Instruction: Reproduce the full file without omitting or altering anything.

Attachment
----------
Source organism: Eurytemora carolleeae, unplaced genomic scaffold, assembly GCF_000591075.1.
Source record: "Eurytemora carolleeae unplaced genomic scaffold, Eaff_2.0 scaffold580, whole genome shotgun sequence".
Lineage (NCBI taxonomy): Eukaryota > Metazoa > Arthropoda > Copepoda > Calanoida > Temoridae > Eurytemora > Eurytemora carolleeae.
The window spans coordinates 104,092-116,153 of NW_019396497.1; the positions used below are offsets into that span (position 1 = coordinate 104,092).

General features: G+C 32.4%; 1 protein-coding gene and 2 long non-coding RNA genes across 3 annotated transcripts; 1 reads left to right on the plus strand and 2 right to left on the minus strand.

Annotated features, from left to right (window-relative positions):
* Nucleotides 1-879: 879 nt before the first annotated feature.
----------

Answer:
Source organism: Eurytemora carolleeae, unplaced genomic scaffold, assembly GCF_000591075.1.
Source record: "Eurytemora carolleeae unplaced genomic scaffold, Eaff_2.0 scaffold580, whole genome shotgun sequence".
Lineage (NCBI taxonomy): Eukaryota > Metazoa > Arthropoda > Copepoda > Calanoida > Temoridae > Eurytemora > Eurytemora carolleeae.
The window spans coordinates 104,092-116,153 of NW_019396497.1; the positions used below are offsets into that span (position 1 = coordinate 104,092).

General features: G+C 32.4%; 1 protein-coding gene and 2 long non-coding RNA genes across 3 annotated transcripts; 1 reads left to right on the plus strand and 2 right to left on the minus strand.

Annotated features, from left to right (window-relative positions):
* Nucleotides 1-879: 879 nt before the first annotated feature.